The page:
As people across the northern hemisphere get ready to mark the beginning of summer with the Summer Solstice coming up on June 20th, there is a feeling of jubilation and excitement for days spent at the beach, eating ice cream and sunbathing.
To the Mesopotamians, however, the official start of summer was not a time for jubilation or excitement, but rather a time to mourn the start of the decline of daylight hours and parching heat.
The Mesopotamians were the first to begin recording their observations of the skies, and they paid such close attention to what was happening above them, that while they had Shamash, the all-encompassing god of the sun, they also knew that the sun did not always behave the same way. As a result, they assigned a deity to represent certain phases of the sun.
For the summer solstice phase, when the sun reached its highest point in the sky, they assigned Nergal, an evil god of the netherworld. Aside from being a solar god representing the evil aspect of Shamash, Nergal was also portrayed as the god of war and pestilence who brings fever and devastation in Mesopotamian hymns and myths.
Through Nergal’s classification, it becomes clear that the Mesopotamians considered high summer to be the dead season, when the sun parched the earth and brought destruction in the form of drought and unbearable heat that turned everything brown.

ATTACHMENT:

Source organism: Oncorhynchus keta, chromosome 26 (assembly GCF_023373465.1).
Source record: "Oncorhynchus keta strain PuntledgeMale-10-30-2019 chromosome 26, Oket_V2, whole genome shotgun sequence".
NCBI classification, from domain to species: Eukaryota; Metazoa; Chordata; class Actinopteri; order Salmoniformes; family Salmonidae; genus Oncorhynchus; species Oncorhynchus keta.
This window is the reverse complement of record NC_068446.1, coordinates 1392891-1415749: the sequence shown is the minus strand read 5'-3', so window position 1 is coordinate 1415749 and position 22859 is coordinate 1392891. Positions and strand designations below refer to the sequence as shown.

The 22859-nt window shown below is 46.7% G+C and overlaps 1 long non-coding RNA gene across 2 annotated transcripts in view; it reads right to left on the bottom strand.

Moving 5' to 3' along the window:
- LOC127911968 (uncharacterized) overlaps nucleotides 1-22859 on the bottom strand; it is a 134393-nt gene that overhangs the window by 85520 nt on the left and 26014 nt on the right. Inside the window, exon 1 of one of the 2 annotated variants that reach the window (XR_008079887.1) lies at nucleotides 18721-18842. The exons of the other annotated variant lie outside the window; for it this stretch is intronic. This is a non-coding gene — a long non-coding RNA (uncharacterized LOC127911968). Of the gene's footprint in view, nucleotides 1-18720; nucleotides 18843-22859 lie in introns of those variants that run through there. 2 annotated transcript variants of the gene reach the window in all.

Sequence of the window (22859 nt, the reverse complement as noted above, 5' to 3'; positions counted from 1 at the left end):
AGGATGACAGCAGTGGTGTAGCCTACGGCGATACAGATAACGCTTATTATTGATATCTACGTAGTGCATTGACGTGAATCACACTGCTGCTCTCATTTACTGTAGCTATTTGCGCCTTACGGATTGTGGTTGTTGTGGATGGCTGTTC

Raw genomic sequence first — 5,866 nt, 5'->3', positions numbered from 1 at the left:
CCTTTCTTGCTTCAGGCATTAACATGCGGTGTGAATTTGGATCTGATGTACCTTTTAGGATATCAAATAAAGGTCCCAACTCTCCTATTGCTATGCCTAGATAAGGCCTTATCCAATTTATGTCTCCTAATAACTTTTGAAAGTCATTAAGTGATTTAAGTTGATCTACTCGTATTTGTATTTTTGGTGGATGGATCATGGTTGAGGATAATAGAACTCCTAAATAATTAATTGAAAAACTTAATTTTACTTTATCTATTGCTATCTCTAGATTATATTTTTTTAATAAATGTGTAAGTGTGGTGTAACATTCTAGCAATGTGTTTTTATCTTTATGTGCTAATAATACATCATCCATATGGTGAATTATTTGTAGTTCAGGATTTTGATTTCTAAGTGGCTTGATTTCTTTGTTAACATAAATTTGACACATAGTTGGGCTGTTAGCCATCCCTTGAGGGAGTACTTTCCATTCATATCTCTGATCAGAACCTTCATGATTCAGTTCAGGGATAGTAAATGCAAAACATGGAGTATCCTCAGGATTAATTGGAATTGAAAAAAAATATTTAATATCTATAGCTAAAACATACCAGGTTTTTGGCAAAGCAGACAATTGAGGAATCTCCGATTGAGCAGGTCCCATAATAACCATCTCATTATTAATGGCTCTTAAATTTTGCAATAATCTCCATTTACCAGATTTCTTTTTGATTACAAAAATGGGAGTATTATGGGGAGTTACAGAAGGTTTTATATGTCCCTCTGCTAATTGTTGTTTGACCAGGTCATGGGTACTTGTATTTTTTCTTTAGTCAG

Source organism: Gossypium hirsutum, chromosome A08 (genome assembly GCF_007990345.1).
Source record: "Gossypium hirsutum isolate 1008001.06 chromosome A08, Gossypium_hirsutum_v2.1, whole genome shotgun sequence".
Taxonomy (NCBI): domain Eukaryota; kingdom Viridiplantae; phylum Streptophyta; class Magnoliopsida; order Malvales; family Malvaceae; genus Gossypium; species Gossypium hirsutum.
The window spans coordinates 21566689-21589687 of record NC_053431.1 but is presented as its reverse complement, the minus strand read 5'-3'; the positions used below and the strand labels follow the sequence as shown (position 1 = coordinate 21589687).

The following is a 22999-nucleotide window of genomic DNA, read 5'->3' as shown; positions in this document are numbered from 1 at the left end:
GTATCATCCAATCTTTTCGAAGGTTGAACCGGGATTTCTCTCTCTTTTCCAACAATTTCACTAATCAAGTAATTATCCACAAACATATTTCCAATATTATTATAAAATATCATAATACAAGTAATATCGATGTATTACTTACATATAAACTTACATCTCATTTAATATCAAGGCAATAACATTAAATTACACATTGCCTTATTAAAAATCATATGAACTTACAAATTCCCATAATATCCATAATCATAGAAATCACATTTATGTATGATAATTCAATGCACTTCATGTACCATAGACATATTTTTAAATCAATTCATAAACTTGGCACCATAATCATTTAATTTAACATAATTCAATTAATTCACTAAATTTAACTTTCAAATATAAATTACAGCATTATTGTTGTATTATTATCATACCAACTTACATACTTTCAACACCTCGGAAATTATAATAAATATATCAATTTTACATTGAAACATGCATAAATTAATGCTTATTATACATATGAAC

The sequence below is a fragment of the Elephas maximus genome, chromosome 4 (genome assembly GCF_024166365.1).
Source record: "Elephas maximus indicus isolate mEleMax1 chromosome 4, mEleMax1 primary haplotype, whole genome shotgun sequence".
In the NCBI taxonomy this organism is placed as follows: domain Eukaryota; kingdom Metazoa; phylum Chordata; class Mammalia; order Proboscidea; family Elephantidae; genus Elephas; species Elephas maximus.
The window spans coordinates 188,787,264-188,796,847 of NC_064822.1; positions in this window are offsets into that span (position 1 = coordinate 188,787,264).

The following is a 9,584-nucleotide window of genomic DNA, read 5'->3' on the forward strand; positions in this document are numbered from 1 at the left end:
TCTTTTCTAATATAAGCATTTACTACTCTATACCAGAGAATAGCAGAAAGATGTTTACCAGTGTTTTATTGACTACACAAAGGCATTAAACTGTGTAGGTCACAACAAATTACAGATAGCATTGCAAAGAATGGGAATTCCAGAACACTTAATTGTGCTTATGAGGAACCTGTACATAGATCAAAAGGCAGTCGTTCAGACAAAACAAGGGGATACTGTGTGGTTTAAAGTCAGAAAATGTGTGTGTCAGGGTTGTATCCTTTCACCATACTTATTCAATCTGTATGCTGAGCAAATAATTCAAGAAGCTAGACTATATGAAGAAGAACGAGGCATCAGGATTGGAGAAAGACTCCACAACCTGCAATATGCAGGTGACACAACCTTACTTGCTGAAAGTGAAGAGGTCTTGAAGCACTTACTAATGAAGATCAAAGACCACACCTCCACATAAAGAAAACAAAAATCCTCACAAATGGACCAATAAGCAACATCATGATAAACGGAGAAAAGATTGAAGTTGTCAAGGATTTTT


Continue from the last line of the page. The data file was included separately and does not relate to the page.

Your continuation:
Like most celestial events in antiquity, the Mesopotamians observed the summer solstice with a distinct ritual. For six days, the Babylonians would hold a funeral for the god of food and vegetation, Tammuz, by placing his statue on a bier and having a walking procession complete with mourners in tow. Tammuz’s wife, Ishtar, the goddess of fertility, love and war, would mourn his death through a dirge. The lamentation hymn was recited each year, accompanied by sobbing and wailing by women mourners.
The ritual of mourning Tammuz’s death continued until the biblical time of Ezekiel. In fact, aside from Tammuz being the name of the fourth month of the Babylonian calendar, it is also that in the Hebrew calendar. (Wikipedia)
Now you know some cool information, albeit depressing, but don’t let Mesopotamian pessimism get you down about the start of summer. Remember, they didn’t have air conditioning or snow cones back then! Happy Summer Solstice, Northern Hemisphere!
Sources and further reading:
http://www.tofm.org/papacy/sunworship.htm (Picture of Shamash and emblem)
http://en.wikipedia.org/wiki/Nergal (Nergal Wikipedia entry)
http://www.pantheon.org/articles/n/nergal.html (Nergal entry)
http://en.wikipedia.org/wiki/Tammuz_%28deity%29 (Tammuz Wikipedia entry)
http://www.newworldencyclopedia.org/entry/Ishtar (Ishtar New World Encyclopedia entry)
http://www.ancientworlds.net/aw/Article/1139774 (Tammuz Funeral Dirge)